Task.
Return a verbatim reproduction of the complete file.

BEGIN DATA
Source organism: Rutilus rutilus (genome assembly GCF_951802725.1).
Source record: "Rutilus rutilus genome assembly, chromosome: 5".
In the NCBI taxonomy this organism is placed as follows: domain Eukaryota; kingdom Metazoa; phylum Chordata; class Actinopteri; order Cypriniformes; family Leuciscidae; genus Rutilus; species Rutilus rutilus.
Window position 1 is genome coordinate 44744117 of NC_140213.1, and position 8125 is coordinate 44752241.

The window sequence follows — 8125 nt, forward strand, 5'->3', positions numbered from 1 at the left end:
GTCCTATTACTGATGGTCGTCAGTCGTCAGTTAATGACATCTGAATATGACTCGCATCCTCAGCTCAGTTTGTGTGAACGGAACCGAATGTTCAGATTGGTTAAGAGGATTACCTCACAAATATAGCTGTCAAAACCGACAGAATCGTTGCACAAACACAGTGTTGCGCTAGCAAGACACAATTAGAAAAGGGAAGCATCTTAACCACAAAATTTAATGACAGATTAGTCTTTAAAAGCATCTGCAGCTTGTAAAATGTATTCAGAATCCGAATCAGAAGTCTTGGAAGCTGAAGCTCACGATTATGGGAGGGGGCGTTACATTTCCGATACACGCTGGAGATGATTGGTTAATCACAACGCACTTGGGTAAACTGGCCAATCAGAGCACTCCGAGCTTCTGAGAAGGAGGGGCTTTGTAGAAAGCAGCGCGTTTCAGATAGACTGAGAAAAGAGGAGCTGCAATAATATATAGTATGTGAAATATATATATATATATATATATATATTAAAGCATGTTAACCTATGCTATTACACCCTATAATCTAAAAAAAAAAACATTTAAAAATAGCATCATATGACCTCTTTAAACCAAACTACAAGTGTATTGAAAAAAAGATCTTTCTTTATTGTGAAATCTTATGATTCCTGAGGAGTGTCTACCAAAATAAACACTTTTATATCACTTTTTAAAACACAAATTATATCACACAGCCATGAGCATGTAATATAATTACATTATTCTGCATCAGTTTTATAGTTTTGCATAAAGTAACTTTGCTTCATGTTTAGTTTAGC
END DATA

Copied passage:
Source organism: Rutilus rutilus (genome assembly GCF_951802725.1).
Source record: "Rutilus rutilus genome assembly, chromosome: 5".
In the NCBI taxonomy this organism is placed as follows: domain Eukaryota; kingdom Metazoa; phylum Chordata; class Actinopteri; order Cypriniformes; family Leuciscidae; genus Rutilus; species Rutilus rutilus.
Window position 1 is genome coordinate 44744117 of NC_140213.1, and position 8125 is coordinate 44752241.

The window sequence follows — 8125 nt, forward strand, 5'->3', positions numbered from 1 at the left end:
GTCCTATTACTGATGGTCGTCAGTCGTCAGTTAATGACATCTGAATATGACTCGCATCCTCAGCTCAGTTTGTGTGAACGGAACCGAATGTTCAGATTGGTTAAGAGGATTACCTCACAAATATAGCTGTCAAAACCGACAGAATCGTTGCACAAACACAGTGTTGCGCTAGCAAGACACAATTAGAAAAGGGAAGCATCTTAACCACAAAATTTAATGACAGATTAGTCTTTAAAAGCATCTGCAGCTTGTAAAATGTATTCAGAATCCGAATCAGAAGTCTTGGAAGCTGAAGCTCACGATTATGGGAGGGGGCGTTACATTTCCGATACACGCTGGAGATGATTGGTTAATCACAACGCACTTGGGTAAACTGGCCAATCAGAGCACTCCGAGCTTCTGAGAAGGAGGGGCTTTGTAGAAAGCAGCGCGTTTCAGATAGACTGAGAAAAGAGGAGCTGCAATAATATATAGTATGTGAAATATATATATATATATATATATATATTAAAGCATGTTAACCTATGCTATTACACCCTATAATCTAAAAAAAAAAACATTTAAAAATAGCATCATATGACCTCTTTAAACCAAACTACAAGTGTATTGAAAAAAAGATCTTTCTTTATTGTGAAATCTTATGATTCCTGAGGAGTGTCTACCAAAATAAACACTTTTATATCACTTTTTAAAACACAAATTATATCACACAGCCATGAGCATGTAATATAATTACATTATTCTGCATCAGTTTTATAGTTTTGCATAAAGTAACTTTGCTTCATGTTTAGTTTAGC